Advertisement

PASS-A course in Pediatric Acute Surgical Support to build pediatric surgical emergencies capacity in developing countries

      Abstract

      Objectives

      The burden of pediatric trauma and emergency, including pediatric surgical emergencies in low middle income countries (LMIC) is high. The goal of Pediatric Acute Surgical Support (PASS) course is to prepare caregivers in LMIC for the acute management of life-threatening pediatric surgical emergencies. We aim to show the feasibility of its initial deployment.

      Methods

      PASS was developed in 2016 with LMIC faculty from a teaching children hospital CH. The course contents consisted of a mix of didactic materials for serious general neonatal and pediatric surgery modified PALS/ATLS, in-person multidisciplinary team-based skill stations, interactive clinical scenarios and simulated trauma cases. The course was subsequently revised and delivered to 92 learners in four classes of 2.5-days sessions at two CHs between 2017 and 2019. Learners’ demographics, written exams, team-based case performance, and post-course survey data were prospectively collected and retrospectively analyzed.

      Results

      Physician (60%) and nurse learners (40%) from pediatric critical care (36%), surgery (23%), emergency medicine (20%) and anesthesiology (9%) had 3.6 +/- 3.6 years of clinical practice; pre- and post-course written exam score of 55.4+/-15.5% vs 71.6+/-12.8%, team-based trauma scenario management 22.6 ± 7.8% vs 54.7 ± 16.6% and team-based dynamic scores 17+/- 10% vs 53.3+/- 15.5%, respectively (p<0.0001). Self-reported satisfaction scores were ≥ 95% for course method, level of difficulty, clinical applicability, and quality of instructors.

      Conclusion

      PASS is well-received by LMIC learners, with short-term improvement in knowledge-, team-based management of acute pediatric surgery emergencies; and has the potential to be a model of horizontal capacity building for pediatric surgery in LMIC.

      Level of evidence

      II

      Keywords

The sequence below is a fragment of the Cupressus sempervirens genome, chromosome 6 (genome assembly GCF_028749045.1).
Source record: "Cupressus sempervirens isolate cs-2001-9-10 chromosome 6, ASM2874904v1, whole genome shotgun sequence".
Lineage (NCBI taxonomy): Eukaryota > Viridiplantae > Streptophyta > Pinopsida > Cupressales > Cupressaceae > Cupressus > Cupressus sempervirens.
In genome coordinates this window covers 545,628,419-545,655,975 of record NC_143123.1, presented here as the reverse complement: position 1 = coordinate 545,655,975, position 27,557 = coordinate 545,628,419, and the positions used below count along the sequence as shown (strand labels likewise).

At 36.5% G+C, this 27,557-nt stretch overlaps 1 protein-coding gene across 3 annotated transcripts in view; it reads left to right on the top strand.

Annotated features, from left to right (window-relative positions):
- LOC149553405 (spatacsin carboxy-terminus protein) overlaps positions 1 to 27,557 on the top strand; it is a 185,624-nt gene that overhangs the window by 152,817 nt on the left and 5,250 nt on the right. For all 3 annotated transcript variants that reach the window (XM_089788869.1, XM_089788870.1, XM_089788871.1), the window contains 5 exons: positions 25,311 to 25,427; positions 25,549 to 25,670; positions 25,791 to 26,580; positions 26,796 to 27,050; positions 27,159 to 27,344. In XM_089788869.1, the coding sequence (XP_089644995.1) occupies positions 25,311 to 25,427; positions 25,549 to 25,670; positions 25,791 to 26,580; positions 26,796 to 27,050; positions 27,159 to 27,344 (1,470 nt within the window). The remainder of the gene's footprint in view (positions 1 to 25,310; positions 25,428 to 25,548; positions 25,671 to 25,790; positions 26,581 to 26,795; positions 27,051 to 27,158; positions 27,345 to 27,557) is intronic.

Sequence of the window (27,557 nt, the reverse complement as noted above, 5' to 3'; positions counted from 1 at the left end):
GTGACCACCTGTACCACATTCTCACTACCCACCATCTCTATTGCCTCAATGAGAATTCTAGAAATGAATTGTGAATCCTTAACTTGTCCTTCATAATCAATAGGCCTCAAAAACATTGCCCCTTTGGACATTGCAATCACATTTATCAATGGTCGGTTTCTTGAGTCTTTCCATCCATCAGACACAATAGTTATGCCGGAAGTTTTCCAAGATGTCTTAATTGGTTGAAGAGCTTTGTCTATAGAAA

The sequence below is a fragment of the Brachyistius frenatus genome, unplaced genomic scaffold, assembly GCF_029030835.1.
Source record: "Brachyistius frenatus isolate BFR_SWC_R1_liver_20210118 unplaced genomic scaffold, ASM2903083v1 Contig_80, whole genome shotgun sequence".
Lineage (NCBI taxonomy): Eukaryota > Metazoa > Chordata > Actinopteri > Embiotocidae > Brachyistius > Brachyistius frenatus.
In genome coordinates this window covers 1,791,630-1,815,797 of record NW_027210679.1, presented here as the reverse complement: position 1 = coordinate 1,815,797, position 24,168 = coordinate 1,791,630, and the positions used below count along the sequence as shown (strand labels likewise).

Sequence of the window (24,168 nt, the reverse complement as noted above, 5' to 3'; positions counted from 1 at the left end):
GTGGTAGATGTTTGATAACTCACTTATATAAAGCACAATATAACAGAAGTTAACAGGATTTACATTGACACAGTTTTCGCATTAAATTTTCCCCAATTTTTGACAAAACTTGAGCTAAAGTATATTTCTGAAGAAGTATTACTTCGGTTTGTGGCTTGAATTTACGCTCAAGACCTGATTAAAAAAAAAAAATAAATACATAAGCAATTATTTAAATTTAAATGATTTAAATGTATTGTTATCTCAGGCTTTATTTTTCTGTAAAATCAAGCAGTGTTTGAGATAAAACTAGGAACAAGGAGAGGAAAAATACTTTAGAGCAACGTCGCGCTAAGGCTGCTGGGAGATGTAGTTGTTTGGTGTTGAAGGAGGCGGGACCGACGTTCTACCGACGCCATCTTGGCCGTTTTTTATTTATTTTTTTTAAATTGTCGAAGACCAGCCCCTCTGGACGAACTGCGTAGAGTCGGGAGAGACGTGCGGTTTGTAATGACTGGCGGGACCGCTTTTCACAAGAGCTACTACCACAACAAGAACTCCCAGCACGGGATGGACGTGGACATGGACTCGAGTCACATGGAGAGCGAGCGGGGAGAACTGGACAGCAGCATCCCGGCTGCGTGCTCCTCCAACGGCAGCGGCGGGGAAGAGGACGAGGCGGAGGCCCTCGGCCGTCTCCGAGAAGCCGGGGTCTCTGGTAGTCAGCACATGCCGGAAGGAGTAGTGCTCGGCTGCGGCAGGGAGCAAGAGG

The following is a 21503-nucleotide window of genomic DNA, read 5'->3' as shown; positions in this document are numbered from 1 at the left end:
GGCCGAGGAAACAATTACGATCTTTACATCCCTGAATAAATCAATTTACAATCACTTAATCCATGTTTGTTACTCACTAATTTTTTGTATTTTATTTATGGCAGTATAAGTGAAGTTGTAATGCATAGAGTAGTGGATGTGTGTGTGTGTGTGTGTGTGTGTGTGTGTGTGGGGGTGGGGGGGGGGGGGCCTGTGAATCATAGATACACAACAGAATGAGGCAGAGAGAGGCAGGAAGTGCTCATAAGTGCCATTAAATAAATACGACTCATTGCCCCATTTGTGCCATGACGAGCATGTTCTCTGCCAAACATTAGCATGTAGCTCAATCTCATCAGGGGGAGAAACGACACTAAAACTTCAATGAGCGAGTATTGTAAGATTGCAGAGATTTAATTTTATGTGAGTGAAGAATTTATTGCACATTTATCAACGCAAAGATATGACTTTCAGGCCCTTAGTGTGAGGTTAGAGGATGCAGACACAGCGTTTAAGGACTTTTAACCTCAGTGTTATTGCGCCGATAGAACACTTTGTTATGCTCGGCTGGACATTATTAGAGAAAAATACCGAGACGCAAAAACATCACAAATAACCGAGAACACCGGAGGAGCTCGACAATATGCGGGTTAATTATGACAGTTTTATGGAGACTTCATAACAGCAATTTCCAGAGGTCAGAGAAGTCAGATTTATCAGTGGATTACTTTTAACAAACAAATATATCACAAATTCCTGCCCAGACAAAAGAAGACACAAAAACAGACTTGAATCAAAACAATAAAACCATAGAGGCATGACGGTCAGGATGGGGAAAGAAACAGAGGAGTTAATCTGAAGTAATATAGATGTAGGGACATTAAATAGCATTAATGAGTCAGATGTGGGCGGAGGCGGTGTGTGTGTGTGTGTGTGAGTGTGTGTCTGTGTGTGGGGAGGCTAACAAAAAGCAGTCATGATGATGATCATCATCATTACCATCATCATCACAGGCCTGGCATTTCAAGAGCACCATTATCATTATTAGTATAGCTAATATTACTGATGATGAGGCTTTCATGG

Abbreviations:

      ATLS (advanced trauma life support), APLS (advanced pediatric life support), CH (children's hospital), HCMC (Ho Chi Minh City), IPSAC (international specialist alliance for the children of Vietnam), LMIC (low middle income countries), PALS (Pediatric Advanced Life Support), PASS (Pediatric Acute Surgical Support), VN (Vietnam)
      To read this article in full you will need to make a payment

      Purchase one-time access:

      Academic & Personal: 24 hour online accessCorporate R&D Professionals: 24 hour online access
      One-time access price info
      • For academic or personal research use, select 'Academic and Personal'
      • For corporate R&D use, select 'Corporate R&D Professionals'

      Subscribe:

      Subscribe to Journal of Pediatric Surgery
      Already a print subscriber? Claim online access
      Already an online subscriber? Sign in
      Institutional Access: Sign in to ScienceDirect

      References

        • Kiragu A.W.
        • Dunlop S.J.
        • Mwarumba N.
        • et al.
        Pediatric trauma care in low resource settings: challenges, opportunities, and solutions.
        Front Pediatr. 2018; 6: 155https://doi.org/10.3389/fped.2018.00155
        • Li Q.
        • Alonge O.
        • Hyder A.A.
        Children and road traffic injuries: can't the world do better?.
        Arch Dis Child. 2016; 101: 1063-1070https://doi.org/10.1136/archdischild-2015-309586
        • Remick K.
        • Gausche-Hill M.
        • Joseph M.M.
        • et al.
        Pediatric readiness in the emergency department.